I have no doubt that in the context of the debate that will take place, the hon. Gentleman will have an opportunity to make clear, individually and on behalf of his party, when we understand what his party’s position is on the matter, where they stand. Clearly, the hon. Gentleman, like his colleagues, will have to live with the financial consequences of any decision that we make, just as we on the Government side, and no doubt the official Opposition, will be prepared to do, but he can be reassured that the timetable set for the decision is such that the decisions about the costs can be incorporated in the comprehensive spending review considerations, and decisions about costs will be made once we work out which option we want to adopt and what the costs of that option are.

The development of our nuclear deterrent took place more than 50 years ago and involved the work of many armed forces personnel, not least the veterans who took part in the Christmas Island tests. Will my right hon. Friend reconsider the matter of compensation for that ever-decreasing band of surviving veterans and their families, including my constituent, Mr. Tom Malone, before it is too late to help any of them?

Order. Perhaps the Minister can write to the hon. Gentleman. The question is on another matter.

When we have the debate on the strategic nuclear deterrent, could it include a discussion of the ballistic missile defence shield that America, South Korea and Japan have, but which Britain does not have? The Americans are looking for a third site. Could we have a debate about it possibly being located in the United Kingdom if they are prepared to pay for it?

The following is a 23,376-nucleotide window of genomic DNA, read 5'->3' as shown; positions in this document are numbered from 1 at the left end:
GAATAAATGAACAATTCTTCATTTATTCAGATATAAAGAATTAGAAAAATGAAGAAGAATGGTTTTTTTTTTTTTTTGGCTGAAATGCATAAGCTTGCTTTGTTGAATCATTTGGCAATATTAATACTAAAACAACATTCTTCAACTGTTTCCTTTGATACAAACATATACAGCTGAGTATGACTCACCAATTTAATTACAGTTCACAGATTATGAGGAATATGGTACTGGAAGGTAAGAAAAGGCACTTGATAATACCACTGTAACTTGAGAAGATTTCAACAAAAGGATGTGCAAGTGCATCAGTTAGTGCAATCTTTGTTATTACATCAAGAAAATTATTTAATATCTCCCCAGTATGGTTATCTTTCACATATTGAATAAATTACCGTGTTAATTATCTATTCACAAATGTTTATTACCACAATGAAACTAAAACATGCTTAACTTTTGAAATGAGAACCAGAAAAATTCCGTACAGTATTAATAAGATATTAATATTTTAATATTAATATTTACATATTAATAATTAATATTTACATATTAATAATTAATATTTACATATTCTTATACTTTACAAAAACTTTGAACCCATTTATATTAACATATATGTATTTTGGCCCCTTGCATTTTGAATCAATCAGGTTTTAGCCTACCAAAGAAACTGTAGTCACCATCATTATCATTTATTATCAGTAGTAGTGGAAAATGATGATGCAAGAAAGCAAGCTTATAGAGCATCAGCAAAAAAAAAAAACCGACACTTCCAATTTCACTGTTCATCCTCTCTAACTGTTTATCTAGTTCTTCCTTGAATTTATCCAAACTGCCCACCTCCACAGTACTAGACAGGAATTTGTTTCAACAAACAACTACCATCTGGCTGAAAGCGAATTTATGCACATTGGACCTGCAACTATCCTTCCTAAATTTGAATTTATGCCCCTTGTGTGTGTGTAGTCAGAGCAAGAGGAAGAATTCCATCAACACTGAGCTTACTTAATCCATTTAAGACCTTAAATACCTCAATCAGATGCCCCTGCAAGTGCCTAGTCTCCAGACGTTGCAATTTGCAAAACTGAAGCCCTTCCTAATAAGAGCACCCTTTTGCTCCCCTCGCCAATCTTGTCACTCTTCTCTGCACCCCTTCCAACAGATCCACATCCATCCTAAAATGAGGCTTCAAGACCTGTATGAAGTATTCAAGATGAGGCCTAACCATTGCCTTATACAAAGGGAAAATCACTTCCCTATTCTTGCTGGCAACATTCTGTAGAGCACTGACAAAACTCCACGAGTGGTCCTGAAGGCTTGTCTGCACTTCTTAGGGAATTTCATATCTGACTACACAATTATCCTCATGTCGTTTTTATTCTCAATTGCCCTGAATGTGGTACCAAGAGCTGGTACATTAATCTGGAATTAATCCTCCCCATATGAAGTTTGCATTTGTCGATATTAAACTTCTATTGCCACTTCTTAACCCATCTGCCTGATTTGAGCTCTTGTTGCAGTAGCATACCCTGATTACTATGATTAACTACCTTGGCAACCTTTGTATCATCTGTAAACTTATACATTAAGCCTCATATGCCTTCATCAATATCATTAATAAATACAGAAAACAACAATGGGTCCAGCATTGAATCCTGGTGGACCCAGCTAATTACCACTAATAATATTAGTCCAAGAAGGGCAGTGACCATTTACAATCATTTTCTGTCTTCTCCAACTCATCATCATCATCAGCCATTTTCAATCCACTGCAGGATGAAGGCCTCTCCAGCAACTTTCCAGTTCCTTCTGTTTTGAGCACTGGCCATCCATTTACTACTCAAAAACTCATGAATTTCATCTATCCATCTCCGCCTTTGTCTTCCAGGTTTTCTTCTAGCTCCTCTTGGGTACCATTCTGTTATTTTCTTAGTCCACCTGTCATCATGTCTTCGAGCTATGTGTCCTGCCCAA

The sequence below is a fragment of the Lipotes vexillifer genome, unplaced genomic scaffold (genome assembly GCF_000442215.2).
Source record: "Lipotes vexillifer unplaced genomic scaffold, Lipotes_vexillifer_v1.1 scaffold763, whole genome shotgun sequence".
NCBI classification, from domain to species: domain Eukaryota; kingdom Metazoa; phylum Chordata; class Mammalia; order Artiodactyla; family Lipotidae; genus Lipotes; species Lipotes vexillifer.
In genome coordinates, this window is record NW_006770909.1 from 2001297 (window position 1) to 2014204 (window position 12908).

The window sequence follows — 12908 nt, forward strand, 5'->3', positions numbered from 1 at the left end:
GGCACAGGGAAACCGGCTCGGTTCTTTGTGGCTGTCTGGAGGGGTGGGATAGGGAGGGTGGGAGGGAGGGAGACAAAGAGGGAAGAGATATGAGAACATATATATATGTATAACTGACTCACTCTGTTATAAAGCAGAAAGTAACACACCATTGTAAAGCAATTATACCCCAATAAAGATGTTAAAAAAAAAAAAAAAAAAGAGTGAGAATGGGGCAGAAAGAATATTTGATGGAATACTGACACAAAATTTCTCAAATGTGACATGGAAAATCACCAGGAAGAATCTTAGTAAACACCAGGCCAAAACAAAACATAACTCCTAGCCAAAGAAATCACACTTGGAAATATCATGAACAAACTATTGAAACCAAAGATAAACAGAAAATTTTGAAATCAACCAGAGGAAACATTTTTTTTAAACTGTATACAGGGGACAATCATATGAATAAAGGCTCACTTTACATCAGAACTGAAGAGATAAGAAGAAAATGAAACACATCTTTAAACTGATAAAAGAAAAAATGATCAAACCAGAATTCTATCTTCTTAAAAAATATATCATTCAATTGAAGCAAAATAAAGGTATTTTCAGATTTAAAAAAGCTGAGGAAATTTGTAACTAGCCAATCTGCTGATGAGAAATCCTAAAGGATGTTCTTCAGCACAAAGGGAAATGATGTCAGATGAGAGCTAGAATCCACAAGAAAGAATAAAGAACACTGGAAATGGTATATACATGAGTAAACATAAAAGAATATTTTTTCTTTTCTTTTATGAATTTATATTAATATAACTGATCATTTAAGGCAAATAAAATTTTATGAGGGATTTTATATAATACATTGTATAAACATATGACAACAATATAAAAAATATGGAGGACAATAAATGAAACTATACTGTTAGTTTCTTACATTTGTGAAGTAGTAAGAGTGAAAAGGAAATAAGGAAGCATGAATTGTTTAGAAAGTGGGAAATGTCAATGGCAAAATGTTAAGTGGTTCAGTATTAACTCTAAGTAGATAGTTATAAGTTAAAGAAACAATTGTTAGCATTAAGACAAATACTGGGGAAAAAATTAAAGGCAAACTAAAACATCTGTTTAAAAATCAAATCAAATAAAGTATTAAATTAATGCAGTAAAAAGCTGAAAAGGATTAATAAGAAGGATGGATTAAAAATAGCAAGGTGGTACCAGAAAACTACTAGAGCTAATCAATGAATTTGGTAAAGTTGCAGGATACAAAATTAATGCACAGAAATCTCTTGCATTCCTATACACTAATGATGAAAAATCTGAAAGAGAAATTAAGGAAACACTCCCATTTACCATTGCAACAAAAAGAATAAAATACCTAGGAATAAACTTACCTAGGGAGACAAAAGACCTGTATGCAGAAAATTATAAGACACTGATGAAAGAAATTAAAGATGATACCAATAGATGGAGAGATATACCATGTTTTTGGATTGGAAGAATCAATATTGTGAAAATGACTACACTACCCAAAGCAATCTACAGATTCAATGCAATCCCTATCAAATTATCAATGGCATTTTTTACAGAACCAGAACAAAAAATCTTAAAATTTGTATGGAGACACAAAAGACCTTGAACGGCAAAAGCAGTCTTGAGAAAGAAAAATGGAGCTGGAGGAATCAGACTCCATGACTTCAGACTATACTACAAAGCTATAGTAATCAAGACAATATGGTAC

Those are two separate issues. I understand why the hon. Gentleman wants to relate them, but to conflate them in that way will merely confuse the debate. He can rest assured that when there are any considerations in relation to any of these matters, we will be transparent and report them to the House.

One of the ways in which we have managed relatively to keep down the cost of our nuclear deterrence is by our co-operation with the United States of America. If we want to do the same in future, would it not make sense for us to establish strong connections at every level with all our nuclear allies, including the French?